1. Ayalon A, Wiesner RH, Perkins JD, Tominaga S, Hayes DH, Krom RA. Splenic artery aneurysms in liver transplant patients. Transplantation 1988;45:386-9.
Y Bendavid, B Montreuil
Surgical intervention
2 years ago
1400 views
49 likes
0 comments
07:55
Laparoscopic resection of a splenic artery aneurysm with splenic preservation
This video illustrates the laparoscopic resection of a splenic artery aneurysm with splenic preservation in a young lady.
The lesion was discovered fortuitously by ultrasound for an unrelated cause. Embolization was unsuccessful because of the inability of our interventional radiology team to reach the aneurysm itself for coiling.
It is thought that splenic artery aneurysms are present in 1% of the population (1), and coiling/resection is often advocated, especially in young women in childbearing age.
The aneurysm was isolated and its multiple feeding vessels clipped before complete resection. The spleen remained well vascularized through the short gastric vessels and was left in situ.
1. Ayalon A, Wiesner RH, Perkins JD, Tominaga S, Hayes DH, Krom RA. Splenic artery aneurysms in liver transplant patients. Transplantation 1988;45:386-9.
Laparoscopic splenectomy in a patient with cirrhosis and splenomegaly
Introduction
The first laparoscopic splenectomy was initially described more than 20 years ago. Hypersplenism associated with thrombocytopenia in cirrhotic patients could compromise quality of life and also limit therapeutic options such as interferon treatment.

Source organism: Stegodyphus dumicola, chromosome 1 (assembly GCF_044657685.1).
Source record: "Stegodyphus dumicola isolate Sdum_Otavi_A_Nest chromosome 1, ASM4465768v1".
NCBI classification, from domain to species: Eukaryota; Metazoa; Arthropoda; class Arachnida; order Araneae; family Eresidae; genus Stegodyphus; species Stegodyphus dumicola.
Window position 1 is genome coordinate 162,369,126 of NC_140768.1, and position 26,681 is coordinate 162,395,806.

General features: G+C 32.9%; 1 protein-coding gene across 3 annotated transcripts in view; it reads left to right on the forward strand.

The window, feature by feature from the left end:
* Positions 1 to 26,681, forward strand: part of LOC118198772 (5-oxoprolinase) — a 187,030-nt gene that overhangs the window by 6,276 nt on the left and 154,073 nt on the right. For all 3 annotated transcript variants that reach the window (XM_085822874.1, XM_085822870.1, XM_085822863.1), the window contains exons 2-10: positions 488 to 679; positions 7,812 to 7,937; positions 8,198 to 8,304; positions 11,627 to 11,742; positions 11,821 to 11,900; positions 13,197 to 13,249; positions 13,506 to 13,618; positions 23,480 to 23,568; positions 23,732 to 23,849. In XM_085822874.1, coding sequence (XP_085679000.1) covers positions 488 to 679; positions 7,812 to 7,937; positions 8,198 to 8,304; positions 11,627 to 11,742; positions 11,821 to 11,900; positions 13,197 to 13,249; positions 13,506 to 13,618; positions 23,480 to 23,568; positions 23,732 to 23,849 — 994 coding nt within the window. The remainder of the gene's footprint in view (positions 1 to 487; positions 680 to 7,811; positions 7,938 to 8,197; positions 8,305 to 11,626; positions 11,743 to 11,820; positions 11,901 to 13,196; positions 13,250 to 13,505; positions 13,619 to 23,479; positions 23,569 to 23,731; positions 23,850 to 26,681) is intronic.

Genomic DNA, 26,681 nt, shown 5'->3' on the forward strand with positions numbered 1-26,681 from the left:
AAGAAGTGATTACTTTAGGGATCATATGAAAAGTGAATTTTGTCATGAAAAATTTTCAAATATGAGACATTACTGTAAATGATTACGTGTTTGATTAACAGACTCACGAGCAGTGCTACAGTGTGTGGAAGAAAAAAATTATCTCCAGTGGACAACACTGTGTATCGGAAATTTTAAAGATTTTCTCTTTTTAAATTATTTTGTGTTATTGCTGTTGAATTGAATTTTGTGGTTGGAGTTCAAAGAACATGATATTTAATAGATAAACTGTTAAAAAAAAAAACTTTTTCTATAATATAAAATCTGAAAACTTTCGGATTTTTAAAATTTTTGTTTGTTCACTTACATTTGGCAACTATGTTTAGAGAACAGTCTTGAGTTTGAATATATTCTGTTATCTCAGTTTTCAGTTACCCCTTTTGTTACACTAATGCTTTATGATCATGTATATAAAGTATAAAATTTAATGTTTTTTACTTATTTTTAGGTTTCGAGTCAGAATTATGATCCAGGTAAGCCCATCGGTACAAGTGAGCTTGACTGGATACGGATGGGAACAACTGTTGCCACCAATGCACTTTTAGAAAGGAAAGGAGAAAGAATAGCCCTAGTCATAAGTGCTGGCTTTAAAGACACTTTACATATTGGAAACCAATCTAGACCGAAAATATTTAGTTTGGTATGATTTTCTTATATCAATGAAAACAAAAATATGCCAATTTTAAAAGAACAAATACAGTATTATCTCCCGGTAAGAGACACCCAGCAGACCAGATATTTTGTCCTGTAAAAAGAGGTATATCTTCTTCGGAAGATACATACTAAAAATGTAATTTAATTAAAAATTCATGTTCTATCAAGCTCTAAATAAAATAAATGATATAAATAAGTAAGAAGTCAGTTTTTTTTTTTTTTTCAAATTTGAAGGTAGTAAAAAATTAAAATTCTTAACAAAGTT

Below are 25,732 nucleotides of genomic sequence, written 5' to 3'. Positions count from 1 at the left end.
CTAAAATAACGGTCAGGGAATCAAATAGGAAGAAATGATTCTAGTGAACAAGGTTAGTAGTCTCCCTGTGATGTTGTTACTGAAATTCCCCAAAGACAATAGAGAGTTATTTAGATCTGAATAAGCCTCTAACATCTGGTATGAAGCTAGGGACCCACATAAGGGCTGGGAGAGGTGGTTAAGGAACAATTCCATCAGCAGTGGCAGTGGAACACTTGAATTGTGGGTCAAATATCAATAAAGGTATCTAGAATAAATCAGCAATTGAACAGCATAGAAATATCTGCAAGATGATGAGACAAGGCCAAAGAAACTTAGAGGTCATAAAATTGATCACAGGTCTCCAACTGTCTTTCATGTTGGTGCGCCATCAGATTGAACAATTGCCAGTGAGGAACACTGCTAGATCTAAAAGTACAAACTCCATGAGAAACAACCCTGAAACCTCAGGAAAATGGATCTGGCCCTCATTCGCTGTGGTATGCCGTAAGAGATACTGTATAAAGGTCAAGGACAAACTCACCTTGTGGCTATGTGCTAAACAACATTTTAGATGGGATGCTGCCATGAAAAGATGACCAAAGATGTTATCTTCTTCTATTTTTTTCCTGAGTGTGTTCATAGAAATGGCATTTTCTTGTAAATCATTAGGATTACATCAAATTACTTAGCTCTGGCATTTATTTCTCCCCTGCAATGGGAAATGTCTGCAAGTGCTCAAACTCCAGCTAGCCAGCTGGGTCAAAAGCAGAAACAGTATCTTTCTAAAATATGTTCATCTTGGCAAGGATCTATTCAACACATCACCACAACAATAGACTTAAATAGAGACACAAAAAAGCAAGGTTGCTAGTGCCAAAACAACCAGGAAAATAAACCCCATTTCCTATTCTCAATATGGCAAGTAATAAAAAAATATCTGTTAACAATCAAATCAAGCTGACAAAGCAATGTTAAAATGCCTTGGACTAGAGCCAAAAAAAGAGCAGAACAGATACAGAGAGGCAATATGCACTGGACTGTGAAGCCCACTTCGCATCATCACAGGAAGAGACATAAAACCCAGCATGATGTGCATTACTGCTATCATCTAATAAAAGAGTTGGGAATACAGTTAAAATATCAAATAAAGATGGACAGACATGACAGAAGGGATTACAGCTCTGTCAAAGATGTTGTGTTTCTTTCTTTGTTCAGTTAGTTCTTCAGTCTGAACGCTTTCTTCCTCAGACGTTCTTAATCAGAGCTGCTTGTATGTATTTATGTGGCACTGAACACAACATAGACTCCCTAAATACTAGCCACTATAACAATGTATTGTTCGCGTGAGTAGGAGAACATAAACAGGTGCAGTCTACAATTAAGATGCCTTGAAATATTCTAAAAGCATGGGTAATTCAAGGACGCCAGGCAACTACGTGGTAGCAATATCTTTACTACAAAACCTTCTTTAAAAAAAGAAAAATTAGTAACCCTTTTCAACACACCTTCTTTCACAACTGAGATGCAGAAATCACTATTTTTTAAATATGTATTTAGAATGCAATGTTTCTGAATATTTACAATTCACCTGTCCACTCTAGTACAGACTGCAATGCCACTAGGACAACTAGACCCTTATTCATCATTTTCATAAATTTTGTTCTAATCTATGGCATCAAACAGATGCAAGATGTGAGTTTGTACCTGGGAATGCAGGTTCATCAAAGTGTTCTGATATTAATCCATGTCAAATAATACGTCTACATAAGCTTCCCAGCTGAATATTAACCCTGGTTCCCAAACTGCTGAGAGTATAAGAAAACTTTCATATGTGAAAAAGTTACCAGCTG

Material and methods
We present the case of a 48-year-old woman with a history of parenteral drug abuse, HCV/HIV co-infection, cirrhosis (Child-Pugh B). Treatment with interferon and antiretrovirals must be discontinued for severe thrombocytopenia. As a result, laparoscopic splenectomy stands out as a therapeutic measure.
Results
In this video, we present a laparoscopic splenectomy approach in a cirrhotic patient with splenomegaly and hypersplenism in order to initiate interferon and antiretroviral treatment. It is possible to note the presence of collateral circulation, cirrhotic liver, and moderate splenomegaly (final spleen weight of 735 grams).
Conclusions
Laparoscopic access proves safe and effective in cirrhotic patients in order to extend the therapeutic managements of their underlying diseases. It can also improve the Child-Pugh score.
C Rodríguez-Otero Luppi, EM Targarona Soler, C Balagué Ponz, JL Pallarés Segura, M Trías Folch
Surgical intervention
5 years ago
6959 views
130 likes
0 comments
08:01
Laparoscopic splenectomy in a patient with cirrhosis and splenomegaly
Introduction
The first laparoscopic splenectomy was initially described more than 20 years ago. Hypersplenism associated with thrombocytopenia in cirrhotic patients could compromise quality of life and also limit therapeutic options such as interferon treatment.
Material and methods
We present the case of a 48-year-old woman with a history of parenteral drug abuse, HCV/HIV co-infection, cirrhosis (Child-Pugh B). Treatment with interferon and antiretrovirals must be discontinued for severe thrombocytopenia. As a result, laparoscopic splenectomy stands out as a therapeutic measure.
Results